January 17, 2007
As the deadline approached, the Washington Nationals made offers to the five players who are eligible for arbitration: right-hand pitchers Chad Cordero and John Patterson, outfielders Alex Escobar and Austin Kearns, and infielder Felipe Lopez. (He is expected to shift to second base this year, now that shortstop Cristian Guzman is healed.) Based on the spread between what they are offering and what the players are asking, it seems that Cordero is their top priority, which is appropriate. See MLB.com. Cordero only made $525,000 last year, and will get at least six times that this year. I'm more worried, however, that the Nats might lose Patterson, who is asking more than twice what they are offering. As things presently stand, he is the only solid pitcher in the Nats' rotation, and the pitching staff desperately needs an "anchor." Michael O'Connor and Shawn Hill, two pitchers who showed moments of brillance as rookies last year, also signed contracts, which is great news. They will probably start on a semi-regular basis. The value-conscious Nats front office also signed outfielder Chris Snelling, and pitchers Jerome Williams and Brandon Claussen -- all relative unknowns. (Has Jim Bowden read Moneyball, emulating the Oakland A's?) Long-term prospects are bright, but in the short-term the Nationals are looking more like a minor league team than even the Expos did! Two thousand seven will be a trying time for Nats fans...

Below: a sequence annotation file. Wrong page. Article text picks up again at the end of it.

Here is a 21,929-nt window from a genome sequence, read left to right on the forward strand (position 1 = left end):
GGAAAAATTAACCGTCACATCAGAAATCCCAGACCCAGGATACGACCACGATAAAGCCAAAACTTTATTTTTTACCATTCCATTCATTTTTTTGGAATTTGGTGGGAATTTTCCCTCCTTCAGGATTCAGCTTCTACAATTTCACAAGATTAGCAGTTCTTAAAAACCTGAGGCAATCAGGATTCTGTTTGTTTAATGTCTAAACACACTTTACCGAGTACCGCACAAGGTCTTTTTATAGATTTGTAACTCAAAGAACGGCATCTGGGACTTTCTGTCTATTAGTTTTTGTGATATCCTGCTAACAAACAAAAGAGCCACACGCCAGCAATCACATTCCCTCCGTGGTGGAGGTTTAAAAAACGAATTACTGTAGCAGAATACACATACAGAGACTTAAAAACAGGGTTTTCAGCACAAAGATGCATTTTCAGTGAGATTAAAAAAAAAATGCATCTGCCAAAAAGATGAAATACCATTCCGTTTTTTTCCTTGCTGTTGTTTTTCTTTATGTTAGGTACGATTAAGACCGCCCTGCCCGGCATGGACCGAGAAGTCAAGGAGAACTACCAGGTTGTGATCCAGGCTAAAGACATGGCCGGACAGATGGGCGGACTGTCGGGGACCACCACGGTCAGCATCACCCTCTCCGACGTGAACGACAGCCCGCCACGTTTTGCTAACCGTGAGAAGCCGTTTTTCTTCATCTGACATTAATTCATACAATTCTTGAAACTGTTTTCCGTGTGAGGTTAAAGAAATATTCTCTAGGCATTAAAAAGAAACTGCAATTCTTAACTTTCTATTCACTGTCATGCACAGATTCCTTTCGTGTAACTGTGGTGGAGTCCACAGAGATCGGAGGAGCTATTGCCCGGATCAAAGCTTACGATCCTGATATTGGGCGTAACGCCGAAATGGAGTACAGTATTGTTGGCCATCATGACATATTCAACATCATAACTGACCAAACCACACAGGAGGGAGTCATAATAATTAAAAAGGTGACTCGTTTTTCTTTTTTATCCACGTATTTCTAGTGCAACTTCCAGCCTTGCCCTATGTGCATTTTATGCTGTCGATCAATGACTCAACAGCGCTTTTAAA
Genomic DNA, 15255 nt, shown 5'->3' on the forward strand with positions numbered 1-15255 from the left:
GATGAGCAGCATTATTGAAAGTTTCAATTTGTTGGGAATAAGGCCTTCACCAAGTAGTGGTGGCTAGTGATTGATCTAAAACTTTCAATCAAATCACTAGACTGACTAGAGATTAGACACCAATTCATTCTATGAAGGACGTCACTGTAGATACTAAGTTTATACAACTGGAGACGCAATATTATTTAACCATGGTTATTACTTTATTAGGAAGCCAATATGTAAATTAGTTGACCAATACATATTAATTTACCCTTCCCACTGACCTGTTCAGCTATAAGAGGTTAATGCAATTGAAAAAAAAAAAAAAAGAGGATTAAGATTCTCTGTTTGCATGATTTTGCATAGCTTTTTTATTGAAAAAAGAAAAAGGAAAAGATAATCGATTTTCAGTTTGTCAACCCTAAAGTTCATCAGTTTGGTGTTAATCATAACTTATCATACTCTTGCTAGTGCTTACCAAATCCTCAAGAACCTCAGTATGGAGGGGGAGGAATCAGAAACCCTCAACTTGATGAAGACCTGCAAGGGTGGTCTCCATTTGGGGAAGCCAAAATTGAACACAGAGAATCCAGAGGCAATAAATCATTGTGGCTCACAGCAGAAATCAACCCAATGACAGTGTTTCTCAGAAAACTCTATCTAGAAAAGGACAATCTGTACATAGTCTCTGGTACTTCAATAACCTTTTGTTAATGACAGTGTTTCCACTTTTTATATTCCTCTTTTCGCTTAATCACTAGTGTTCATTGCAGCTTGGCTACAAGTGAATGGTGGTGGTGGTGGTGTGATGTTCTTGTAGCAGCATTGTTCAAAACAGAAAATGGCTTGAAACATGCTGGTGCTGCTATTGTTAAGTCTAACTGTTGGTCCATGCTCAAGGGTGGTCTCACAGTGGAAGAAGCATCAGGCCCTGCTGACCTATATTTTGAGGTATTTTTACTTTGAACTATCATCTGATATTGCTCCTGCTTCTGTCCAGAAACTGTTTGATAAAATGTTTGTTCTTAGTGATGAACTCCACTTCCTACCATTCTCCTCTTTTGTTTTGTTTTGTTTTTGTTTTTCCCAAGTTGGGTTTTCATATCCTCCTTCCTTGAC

Hall of Fame pitcher and former Braves announcer Don Sutton has signed up to do the color commentary for the Nationals on MASN this year. He overcame cancer a couple years ago, and is a classy, admirable guy for the job.
Oakland Athletics co-owner Lew Wolff promoted his plan for a new ballpark at a meeting of the Fremont City Council. Some fans from Oakland who don't want the team to move showed up to protest. See yahoo.com. Wolff's notion of emulating the neighborhood ambience of Fenway Park and Wrigley Field seems ridiculous to me, especially since they have been touting "Cisco Field" as a high-tech wonder. Hat tip to Bruce Orser.
There is even more buzzing and haggling over the stadium proposal in Miami, and MLB executive Bob DuPuy is getting involved, as ESPN reports. DuPuy said,
Everyone is working very hard to get this realized. The hope is that we can get all the planets and sun and moon aligned and get this to fruition.
Given that he used virtually those same exact words in 2002 (or perhaps 2003, I'll check), referring to the expected relocation of the Expos to Washington -- an excuse for stalling, basically -- one might conclude that a new stadium deal for Miami is two years away. (What is that thing he has with astrology?) Hat tip to Mke Zurawski.